Plot Strand #1 – Doctor Strange is kidnapped by one of Thanos’ CGI Star Wars henchmen due to his tenacious guarding of the Time Stone, with Iron Man and Spider-Man racing to rescue him.
Plot Strand #2 – Super-soldier Steve “Captain America” Rogers (Chris Evans), spy Natasha “Black Widow” Romanoff (Scarlett Johannsson), and flight inventor Sam “Falcon” Wilson arrive in time to help reality manipulator Wanda “Scarlet Witch” Maximoff (Elizabeth Olsen) rescue Mind Gem-animated android Vision (Paul Bettany) from more CGI henchmen.
Plot Strand #3 – The Guardians of the Galaxy are notified by God of Thunder Thor (Chris Hemsworth) that Thanos is on the hunt for the Infinity Stones. Rocket Raccoon (Sean Gunn mo-cap; Bradley Cooper voice) and adolescent tree-man Groot (Vin Diesel) accompany Thor to grab a weapon that could kill Thanos while
Plot Strand #4 – Remaining Guardians Peter “Starlord” Quill (Chris Pratt), Thanos’ adopted daughter assassin Gamora (Zoe Saldana), literal-minded muscle Drax (Dave Bautista), and psychic empath Mantis (Pom Klementieff) try to intercept the remaining stones before Thanos can.
There is of course the reading that can be made that Thanos himself is the protagonist of Avengers: Infinity War. Indeed, he is introduced into the film within the first few shots (remains until the very last shot) and he gets the brunt of an emotional narrative arc including a backstory to explain his logic beyond the comics explaining “he wanna bang-a Death”. I align with the reading that Thanos is one of the central characters of Infinity War, but I absolutely cannot align with him being THE protagonist. Save for the final shot, we never have him in a scene unless another one of the Marvel heroes are and that’s a lot of movie without his appearance.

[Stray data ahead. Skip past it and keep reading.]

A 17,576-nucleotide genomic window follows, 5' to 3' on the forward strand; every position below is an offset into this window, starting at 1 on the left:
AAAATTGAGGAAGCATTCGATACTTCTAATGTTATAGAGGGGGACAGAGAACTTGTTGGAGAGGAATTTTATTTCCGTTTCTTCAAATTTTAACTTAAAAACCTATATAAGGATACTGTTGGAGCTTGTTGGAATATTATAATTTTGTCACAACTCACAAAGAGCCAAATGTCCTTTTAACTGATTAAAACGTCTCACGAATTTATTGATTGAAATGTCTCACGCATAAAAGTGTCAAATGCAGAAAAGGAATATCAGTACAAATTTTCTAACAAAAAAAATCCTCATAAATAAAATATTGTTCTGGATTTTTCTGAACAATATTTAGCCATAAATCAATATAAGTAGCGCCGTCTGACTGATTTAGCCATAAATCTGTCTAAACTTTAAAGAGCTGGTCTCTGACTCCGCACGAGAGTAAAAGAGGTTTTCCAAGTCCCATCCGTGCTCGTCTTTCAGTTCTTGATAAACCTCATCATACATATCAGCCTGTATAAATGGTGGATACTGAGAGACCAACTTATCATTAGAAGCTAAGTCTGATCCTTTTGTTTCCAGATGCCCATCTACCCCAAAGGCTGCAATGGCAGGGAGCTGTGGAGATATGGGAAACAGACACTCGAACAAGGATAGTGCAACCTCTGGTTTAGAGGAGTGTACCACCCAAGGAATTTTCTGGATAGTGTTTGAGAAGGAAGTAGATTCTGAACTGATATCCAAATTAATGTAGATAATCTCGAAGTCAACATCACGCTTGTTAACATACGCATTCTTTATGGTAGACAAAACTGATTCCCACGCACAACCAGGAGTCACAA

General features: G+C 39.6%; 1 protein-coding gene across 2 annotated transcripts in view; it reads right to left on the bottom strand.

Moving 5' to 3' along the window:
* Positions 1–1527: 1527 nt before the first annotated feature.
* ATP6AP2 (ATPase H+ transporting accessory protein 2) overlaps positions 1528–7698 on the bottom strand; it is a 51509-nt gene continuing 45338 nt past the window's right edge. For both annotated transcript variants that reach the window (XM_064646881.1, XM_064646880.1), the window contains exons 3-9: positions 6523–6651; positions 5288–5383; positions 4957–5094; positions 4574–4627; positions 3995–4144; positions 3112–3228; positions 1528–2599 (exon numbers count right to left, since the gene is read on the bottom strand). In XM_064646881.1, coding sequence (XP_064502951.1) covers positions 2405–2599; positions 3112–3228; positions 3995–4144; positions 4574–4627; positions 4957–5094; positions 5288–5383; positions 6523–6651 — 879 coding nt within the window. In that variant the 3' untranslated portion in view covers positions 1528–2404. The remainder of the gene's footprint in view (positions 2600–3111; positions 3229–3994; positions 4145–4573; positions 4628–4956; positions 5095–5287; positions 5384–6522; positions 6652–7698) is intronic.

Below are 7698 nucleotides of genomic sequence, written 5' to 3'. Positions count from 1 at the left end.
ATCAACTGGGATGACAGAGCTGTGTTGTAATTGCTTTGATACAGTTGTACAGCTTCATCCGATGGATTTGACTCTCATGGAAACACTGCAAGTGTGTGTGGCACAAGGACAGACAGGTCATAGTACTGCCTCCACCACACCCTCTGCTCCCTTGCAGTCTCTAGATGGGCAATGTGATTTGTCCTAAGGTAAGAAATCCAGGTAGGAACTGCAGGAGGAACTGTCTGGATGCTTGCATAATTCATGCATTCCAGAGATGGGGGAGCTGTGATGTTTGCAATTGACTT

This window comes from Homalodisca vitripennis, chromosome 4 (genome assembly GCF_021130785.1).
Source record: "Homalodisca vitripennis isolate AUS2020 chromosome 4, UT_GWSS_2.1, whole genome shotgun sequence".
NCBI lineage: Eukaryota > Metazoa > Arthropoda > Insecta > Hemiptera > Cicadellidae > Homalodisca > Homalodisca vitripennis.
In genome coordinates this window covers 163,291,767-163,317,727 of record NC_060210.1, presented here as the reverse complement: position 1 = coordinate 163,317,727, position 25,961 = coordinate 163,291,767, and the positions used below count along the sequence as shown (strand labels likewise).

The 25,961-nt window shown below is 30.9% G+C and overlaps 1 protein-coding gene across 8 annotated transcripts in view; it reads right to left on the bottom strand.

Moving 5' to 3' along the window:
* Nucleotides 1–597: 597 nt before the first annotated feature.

A lot of movie especially between those four plotlines where only two of which has any real incident (The Thor/Guardians ones) and the rest leave us with a fractured sense of pacing. We’re jumping between the Guardians trying to stop Thanos in Knowhere cut to Captain America’s crew sitting around trying to decide where to go with little segue. It also means this film is overstuffed with characters having little to do – Captain America and Black Panther King of Wakanda T’Challa (Chadwick Boseman) being the most apparent victims of this. And that means a jilting of any dramatic heft for recognizable characters who don’t really get developed within Infinity War itself. Obviously, Infinity War was trying to match the structure of a crossover event comic book, but do you notice how in those events some character’s issues will be shorter than other character’s issues in the comic book world? Yeah.
It should be obvious at this point that my preference was the Guardians side of things – not only for its reliance on comedy and humor (which is the only thing that kept me entertained throughout the entirety of Infinity War, though Holland was a reliable source of levity) – but because the space backdrop was a better atmosphere for the cosmic alien elements than anything on Earth. The effects and design mixed better in a fantastical space. It worked better to see Thanos in these wildly colorful zones than his cronies wrecking shit in Europe. Thanos’ previous connection with the Guardians (his only previous major appearance being in their first movie) means there’s more tension to pull out in their conflict, while the mid-film kidnapping of Gamora actually gives Quill and the crew an active objective beyond “Let me be at Titan/Wakanda by a certain point of the film”.